Iso has taken a toll on everyone’s mental health. Put yourself into a better mood and indulge in daily #selfcare rituals with this simple weekly do-list. Little changes, BIG results.
Feeling a bit blue? Want to practice positivity each day? Our seven-day guide will help you ward off negativity all week, to transform your mindset and boost your mood.
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Take a trip down memory lane
Nostalgia isn’t just fun, it’s actually good for your mental health. A study from the University of Southampton revealed nostalgia is an effective tool to boost your mood, counteract boredom, anxiety and isolation — what more could you ask for right now? So tackle that box of old family photos today — there’s never been a better excuse to take a trip down memory lane.
Bond with your brood on TikTok
Imagine if social media was a form of bonding rather than a source of tension in your household. Families around the world are proving it is possible by getting on TikTok, together. The social-media app of the moment is all about making short-form videos — the goofier the better. More and more parents (including celebs like Courtney Cox, Mariah Carey and Jessica Alba) are getting involved, creating fun videos with their kids dancing, lip syncing or playing practical jokes.
Start a gratitude journal
Feeling flat? A gratitude practice can help reduce pain, sadness and even improve your sleep. “Simply identify three to five things you are grateful for right now — family, friends and other things that truly matter to you,” says Dr Suzy Green, founder of The Positivity Institute and author of The Positivity Prescription ($39, The Positivity Institute). Write them in a journal at the start or end of your day or share them with your family. “Practise gratitude at the family dinner table. It’s a great way to introduce gratitude to kids,” says Dr Green.
Make yourself feel better all that screen time
With digital devices now a precious lifeline to friends and family, more screen time is unavoidable in isolation. The bad news is blue light from screens has been linked to everything from insomnia to diabetes. Researchers at Harvard recommend the use of blue-light-blocking glasses to minimise the impact on your wellbeing.
Aussie brand BLUBlox is leading the fight against blue light with its specs designed to block it out while you FaceTime and Zoom. It also works with RestoringVision.org to give a pair of reading glasses to someone in need with every pair sold. From $129.95, at BLUBlox.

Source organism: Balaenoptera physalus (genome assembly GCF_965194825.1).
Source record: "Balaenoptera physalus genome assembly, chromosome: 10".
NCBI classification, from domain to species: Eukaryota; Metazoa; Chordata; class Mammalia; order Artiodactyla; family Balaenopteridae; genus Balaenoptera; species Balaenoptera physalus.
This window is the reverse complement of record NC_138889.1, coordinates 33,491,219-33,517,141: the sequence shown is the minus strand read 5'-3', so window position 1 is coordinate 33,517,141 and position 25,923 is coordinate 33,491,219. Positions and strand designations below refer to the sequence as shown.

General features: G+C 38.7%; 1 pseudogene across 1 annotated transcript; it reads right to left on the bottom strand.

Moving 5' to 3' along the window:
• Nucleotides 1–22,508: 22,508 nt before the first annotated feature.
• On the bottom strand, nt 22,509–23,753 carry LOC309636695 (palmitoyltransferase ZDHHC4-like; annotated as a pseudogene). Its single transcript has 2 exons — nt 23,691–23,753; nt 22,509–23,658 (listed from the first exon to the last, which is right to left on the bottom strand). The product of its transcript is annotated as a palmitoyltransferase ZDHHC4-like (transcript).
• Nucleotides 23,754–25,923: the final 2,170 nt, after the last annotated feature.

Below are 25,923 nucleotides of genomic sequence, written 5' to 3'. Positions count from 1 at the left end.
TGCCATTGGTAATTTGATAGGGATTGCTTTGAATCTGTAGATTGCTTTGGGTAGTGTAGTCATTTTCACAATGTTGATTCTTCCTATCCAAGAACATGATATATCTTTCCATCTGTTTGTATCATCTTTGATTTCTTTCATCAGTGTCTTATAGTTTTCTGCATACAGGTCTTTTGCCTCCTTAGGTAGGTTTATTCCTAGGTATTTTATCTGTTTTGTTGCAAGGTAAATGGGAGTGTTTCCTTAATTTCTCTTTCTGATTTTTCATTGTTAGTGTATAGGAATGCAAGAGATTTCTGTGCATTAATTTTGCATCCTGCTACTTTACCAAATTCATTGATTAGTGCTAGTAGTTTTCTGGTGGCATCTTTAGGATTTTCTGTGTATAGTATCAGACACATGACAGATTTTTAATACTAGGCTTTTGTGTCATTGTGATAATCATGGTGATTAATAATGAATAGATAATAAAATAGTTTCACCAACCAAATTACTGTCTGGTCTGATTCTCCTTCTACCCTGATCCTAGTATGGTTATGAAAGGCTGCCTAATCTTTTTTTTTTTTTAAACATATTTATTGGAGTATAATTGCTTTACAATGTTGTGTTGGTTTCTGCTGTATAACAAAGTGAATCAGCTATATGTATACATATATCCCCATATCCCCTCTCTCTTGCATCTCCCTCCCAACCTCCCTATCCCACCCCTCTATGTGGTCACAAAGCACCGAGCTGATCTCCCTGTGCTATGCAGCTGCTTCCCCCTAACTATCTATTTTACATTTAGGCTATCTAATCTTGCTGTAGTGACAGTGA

Hug your iso roomies
Make sure you take the opportunity to cuddle the people you can right now.“Never underestimate the power of a hug. When we hug, the brain releases chemicals that cause a drop in your heart rate so you feel relaxed and a drop in the stress hormones cortisol and norepinephrine,” says LoveHoney sexologist Chantelle Otten. “When you hug and kiss someone, the brain releases oxytocin, dopamine and serotonin, which can make you feel happy and euphoric, as well as encourage feelings of affection and bonding with the person. Oxytocin, in particular, has positive benefits for women, reducing blood pressure and decreasing anxiety.”
Start a movie club
Need a laugh? Research shows watching films or TV in a group heightens your emotional experience. Yep, there’s a reason comedies seem funnier at the flicks! Harness the good vibes of a group screening in isolation by starting an online movie club. Choose a movie (start here), start a group chat or video call and make sure you all press ‘play’ at the same time. Have a laugh together in real time and if you’re feeling inspired, stay on a video call to discuss the movie afterwards.
Do a wine workout
Within days of lockdown, workout equipment sold out from online stores across Australia. So when the going gets tough, the tough get creative, just ask Jessica Arrowsmith. The Sydney-based PT went viral with her wine bottle workout on Instagram, featuring plank rosés, bottle squats and sip-ups. Novelty aside, it’s a great all-over body workout AND the perfect excuse to open a bottle.